Définition of illegitimate, illegal, odious and unsustainable debts

21 May 2015 by Truth Committee on the Greek Public Debt

In order to define the odious, illegitimate, illegal and unsustainable parts of the Greek public debt, the Truth Committee on the Greek Public Debt set up by the President of the Hellenic Parliament will use the definitions that follow. These definitions, based on the doctrine, the jurisprudence, the international treaties, and the general principals of international law, have been adopted with the consensus of the members of the Committee during its second plenary session, which was held from the 4th to the 7th of May 2015 in Athens. As mentioned by the principles of its mission, the Commission will formulate its recommendations with regards to the cancellation of the Greek debt, categorizing it on the basis of these four definitions.


In this report, the following terms have the meanings respectively assigned to them hereunder:

“Illegitimate debt”
Debt that the borrower cannot be required to repay because the loan, security or guarantee, or the terms and conditions attached to that loan, security or guarantee infringed the law (both national and international) or public policy, or because such terms or conditions were grossly unfair, unreasonable, unconscionable or otherwise objectionable, or because the conditions attached to the loan, security or guarantee included policy prescriptions that violate national laws or human rights standards, or because the loan, security or guarantee was not used for the benefit of the population or the debt was converted from private (commercial) to public debt under pressure to bailout creditors.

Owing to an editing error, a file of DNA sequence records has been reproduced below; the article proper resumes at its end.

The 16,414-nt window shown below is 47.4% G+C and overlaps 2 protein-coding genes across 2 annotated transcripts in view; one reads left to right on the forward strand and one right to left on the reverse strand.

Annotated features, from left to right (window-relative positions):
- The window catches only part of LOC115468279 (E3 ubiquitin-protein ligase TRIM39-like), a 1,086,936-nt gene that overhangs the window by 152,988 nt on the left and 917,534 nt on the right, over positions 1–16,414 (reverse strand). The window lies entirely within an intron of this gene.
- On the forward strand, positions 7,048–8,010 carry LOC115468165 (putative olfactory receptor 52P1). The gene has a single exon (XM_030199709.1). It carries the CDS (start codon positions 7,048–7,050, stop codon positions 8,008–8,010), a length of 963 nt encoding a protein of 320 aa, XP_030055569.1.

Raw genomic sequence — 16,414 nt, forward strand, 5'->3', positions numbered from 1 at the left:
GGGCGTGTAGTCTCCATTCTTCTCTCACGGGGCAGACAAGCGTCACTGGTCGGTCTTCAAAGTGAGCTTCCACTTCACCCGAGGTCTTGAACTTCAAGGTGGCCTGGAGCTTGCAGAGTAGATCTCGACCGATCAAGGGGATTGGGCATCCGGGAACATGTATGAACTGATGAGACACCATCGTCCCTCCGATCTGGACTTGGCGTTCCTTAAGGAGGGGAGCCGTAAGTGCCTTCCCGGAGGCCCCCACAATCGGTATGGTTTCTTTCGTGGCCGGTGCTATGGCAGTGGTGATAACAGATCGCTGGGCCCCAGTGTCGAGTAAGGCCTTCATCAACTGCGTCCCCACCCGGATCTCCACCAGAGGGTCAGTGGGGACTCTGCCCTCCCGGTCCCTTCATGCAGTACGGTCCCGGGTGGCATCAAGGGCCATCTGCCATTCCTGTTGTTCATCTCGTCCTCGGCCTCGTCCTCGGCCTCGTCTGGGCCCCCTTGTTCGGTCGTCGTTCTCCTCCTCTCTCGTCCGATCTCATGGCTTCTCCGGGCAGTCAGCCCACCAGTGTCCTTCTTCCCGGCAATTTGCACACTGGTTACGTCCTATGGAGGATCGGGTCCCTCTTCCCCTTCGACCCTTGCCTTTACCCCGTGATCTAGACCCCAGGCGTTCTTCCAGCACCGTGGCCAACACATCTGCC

“Illegal debt”
Debt in respect of which proper legal procedures (including those relating to authority to sign loans or approval of loans, securities or guarantees Guarantees Acts that provide a creditor with security in complement to the debtor’s commitment. A distinction is made between real guarantees (lien, pledge, mortgage, prior charge) and personal guarantees (surety, aval, letter of intent, independent guarantee). by the representative branch or branches of Government of the borrower State) were not followed, or which involved clear misconduct by the lender (including bribery, coercion and undue influence), as well as debt contracted in violation of domestic and international law or had conditions attached thereto that contravened the law or public policy.

“Odious debt”
Debt, which the lender knew or ought to have known, was incurred in violation of democratic principles (including consent, participation, transparency and accountability), and used against the best interests of the population of the borrower State, or is unconscionable and whose effect is to deny people their fundamental civil, political, economic, social and cultural rights.

“Unsustainable debt”
Debt that cannot be serviced without seriously impairing the ability or capacity of the Government of the borrower State to fulfil its basic human rights obligations, such as those relating to healthcare, education, water and sanitation and adequate housing, or to invest in public infrastructure and programmes necessary for economic and social development, or without harmful consequences for the population of the borrower State (including a deterioration in the living standards). Such debt is payable Payable A sum of money that one person (debtor) or group of people owes to another (creditor). but its payment ought to be suspended in order to allow the state to fulfil its human rights commitments.

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